The new Elizabeth Line: your Crossrail questions answered

(Plus a couple of things you didn’t even realise you wanted to know)


It’s been 13 years in the making and cost a staggering £19 billion. But now it’s here, fashionably late. The Elizabeth Line, aka Crossrail, spans a capital famous for offering no lateral travel. From Abbey Wood in the south east, to Reading all the way to the west, it’s been a mammoth undertaking that has seemed at times unlikely to be completed. But it has been. The Queen herself has opened it, so it’s totally legit. But, just in case you have questions about how she works, where she goes and how many trains she has, here’s the lowdown.

Have you always been known as the ‘Elizabeth Line’?

For ages, I was simply known as ‘Crossrail’, which is descriptive, I guess, as I run from east to west right across London, but what with the Queen’s Platinum Jubilee this year and everything, ‘Elizabeth’ I became.

Favourite colour, Your Majesty?

It’s got to be purple: it’s regal. So all my signage at stations is solid purple, and then on the new tube map you’ll find me marked with purple on the outside and white in the middle.

When does the Elizabeth Line start running in London?

I officially open to the public on Tuesday 24 May at 6.30am. It’s an early start but I’m super-excited to start transforming Londoners’ commutes. I’ll be stopping at 11pm and taking Sundays off for a bit because I need time for beauty sleep, aka essential maintenance. At the moment, I’ll just be open in Zones 1-4, but just wait until May 2023, when all my networks will be up and running and linked up. Mind = blown.

How big are you?

I don’t want to boast, but okay I will a bit. I cover 41 stations, and they’ve had to open ten new stations just because of me. I’m just in zones 1-4 in London until autumn 2022, but my line extends as far as Abbey Wood in the south-east; Shenfield in Essex in the east; and Heathrow and Reading in the west. That’s 100km of connectivity. 

Your new Elizabeth Line stations? Where are they?

Well, there are the new TfL Crossrail ones: Paddington, Bond Street, Tottenham Court Road, Farringdon, Liverpool Street, Whitechapel, Canary Wharf, Custom House and Woolwich. Abbey Wood is the tenth station in the central section and that’s been extensively redeveloped by Network Rail. Bond Street’s not due to open until autumn 2022, which is a bit annoying cos it’s great for shopping.

Is there a new London tube map with the Elizabeth Line on it?

There most certainly is, and you can gaze upon it here.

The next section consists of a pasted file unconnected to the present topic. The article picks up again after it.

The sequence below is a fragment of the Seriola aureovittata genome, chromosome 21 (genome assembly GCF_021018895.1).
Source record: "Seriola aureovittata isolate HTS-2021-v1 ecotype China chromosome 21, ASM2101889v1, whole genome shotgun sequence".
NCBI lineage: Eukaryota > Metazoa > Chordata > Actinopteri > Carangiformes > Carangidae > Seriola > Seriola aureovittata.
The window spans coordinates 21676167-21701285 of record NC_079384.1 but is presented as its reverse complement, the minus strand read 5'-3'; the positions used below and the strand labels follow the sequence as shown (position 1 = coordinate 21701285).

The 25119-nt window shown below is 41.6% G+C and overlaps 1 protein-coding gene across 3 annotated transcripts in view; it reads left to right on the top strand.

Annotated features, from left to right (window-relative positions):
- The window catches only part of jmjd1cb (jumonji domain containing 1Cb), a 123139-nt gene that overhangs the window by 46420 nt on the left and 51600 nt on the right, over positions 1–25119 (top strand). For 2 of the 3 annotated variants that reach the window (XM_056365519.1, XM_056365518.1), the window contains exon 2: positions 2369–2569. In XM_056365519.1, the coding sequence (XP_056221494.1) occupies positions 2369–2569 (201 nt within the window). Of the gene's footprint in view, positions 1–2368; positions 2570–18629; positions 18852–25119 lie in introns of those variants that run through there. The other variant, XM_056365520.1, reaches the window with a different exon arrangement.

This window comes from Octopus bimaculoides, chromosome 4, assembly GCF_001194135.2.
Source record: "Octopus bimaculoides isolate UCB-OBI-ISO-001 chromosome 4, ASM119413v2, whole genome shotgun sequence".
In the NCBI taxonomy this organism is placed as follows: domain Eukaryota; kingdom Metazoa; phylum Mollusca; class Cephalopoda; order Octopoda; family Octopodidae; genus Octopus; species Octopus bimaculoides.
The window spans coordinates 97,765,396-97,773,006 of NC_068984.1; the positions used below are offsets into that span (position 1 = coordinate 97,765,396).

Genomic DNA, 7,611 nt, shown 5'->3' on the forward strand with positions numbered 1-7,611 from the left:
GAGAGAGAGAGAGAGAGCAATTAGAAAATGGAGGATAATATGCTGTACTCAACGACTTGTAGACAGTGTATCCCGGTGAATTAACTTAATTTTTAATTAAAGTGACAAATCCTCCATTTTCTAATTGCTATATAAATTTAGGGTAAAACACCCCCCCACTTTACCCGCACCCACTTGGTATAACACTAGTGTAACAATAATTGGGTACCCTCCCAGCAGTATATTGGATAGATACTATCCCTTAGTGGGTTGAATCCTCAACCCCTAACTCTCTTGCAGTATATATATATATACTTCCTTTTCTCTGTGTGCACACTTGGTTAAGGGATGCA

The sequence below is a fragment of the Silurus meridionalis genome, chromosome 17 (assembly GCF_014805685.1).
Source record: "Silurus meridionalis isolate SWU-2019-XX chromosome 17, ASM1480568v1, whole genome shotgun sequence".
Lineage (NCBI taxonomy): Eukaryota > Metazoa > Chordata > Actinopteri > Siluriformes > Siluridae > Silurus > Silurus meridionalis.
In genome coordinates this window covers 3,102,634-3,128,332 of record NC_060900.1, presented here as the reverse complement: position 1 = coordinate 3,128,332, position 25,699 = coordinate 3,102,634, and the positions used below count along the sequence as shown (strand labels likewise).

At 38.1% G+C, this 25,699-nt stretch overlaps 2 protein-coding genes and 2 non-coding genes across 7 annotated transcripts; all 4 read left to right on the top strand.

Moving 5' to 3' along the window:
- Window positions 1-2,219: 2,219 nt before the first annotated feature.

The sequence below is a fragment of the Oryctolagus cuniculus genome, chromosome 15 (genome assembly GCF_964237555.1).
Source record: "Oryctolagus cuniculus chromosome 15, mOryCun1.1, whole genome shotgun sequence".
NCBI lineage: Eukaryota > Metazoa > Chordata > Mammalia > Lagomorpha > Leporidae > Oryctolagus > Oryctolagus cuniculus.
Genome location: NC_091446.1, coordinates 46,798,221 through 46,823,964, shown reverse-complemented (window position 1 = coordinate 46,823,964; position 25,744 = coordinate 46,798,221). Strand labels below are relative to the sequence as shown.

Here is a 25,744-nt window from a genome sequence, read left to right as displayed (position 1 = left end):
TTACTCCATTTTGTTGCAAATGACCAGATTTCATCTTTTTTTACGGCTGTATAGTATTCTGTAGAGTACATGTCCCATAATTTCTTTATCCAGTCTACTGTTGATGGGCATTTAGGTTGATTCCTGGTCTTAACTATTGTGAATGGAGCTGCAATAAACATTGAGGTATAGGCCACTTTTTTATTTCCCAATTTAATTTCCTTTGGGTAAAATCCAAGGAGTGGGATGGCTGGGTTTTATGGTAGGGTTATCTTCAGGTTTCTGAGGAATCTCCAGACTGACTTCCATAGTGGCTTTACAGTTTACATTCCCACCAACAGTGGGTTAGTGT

So how far can I go without changing from May 24?

How impatient! You can go from Abbey Wood to Paddington straight away, but any further west, such as Heathrow or Reading, you’ll need to change until this autumn. If you want to go east, you’ll have to change at Liverpool Street for now, but again, by the second phase later this year, Shenfield and Paddington will be seamlessly connected without needing to change.

Describe a typical Elizabeth Line day – how busy are you?

I’m still building up to peak fitness, so I’m currently at 12 trains per hour, but my aim by May 2023 is pretty ambitious: I’ll have 24 trains running every hour between Paddington and Whitechapel during London’s rush hours.

Wow. Erm, do you mind us asking how much your tickets cost?

Pretty personal, but okay. [Deep breath]

Prices stay in line with current prices for current rail services – inclusive of the fare cap. The cap for zones 1-6 was set at £14.10 in March for all travel within a 24-hour period, meaning that if you pay £11.60 to travel from Heathrow to Paddington, you will pay up to £2.50 for additional journeys on TfL services on the same day.

TfL says that ‘fares on the Elizabeth Line from the east or west into the central section stations will be exactly the same as travelling today to a London Underground station in the same zone as the required Elizabeth line station’. They’re rather dry like that.

You will also need to touch out at Paddington and Liverpool Street to change for trains towards Reading, Heathrow or Shenfield, although daily and weekly price capping still applies.

Contactless pay-as-you-go is accepted throughout the line, which is pretty convenient. TfL concessions are accepted and customers with a Railcard discount set on their Oyster card benefit from a third off off-peak pay as you go fares.

If you were travelling from Paddington to Heathrow come the autumn then I might actually save you some £££: £10.70 off-peak and £12.70 at peak times. That’s a big saving compared to the £25 for the same single fare on the Heathrow Express – albeit it will take about 25 minutes as opposed to 15 minutes. Granted, you could still take the Piccadilly line to the airport, and it would only cost £5.50 or £3.50 off-peak but that’s much slower.


How accessible are the Elizabeth Line stations?

Well, I like to be there for all my fans, so there’s a number of accessible features, plus all my stations are step-free, right from street to platform. Oh, except for Ilford, but Ilford and I are working on it, with the help of TfL.

There’s some debate about whether you are even a tube line?

I like to defy genres, but yeah, I can see why I puzzle people: the short answer is that Transport for London says I’m not simply a tube line, because I also run across a large amount of the National rail network, plus my trains are significantly bigger. So I get a capital L on 'Line’. Anyway, it’s 2022, so let’s try not to put everything in boxes. Let’s just say I'm pretty special.

Find out even more about the Elizabeth Line at TfL.

Discover the new London Underground map with the Elizabeth Line included.

And here is our pick of the best places to eat along the line, from Bond Street to Abbey Wood. 

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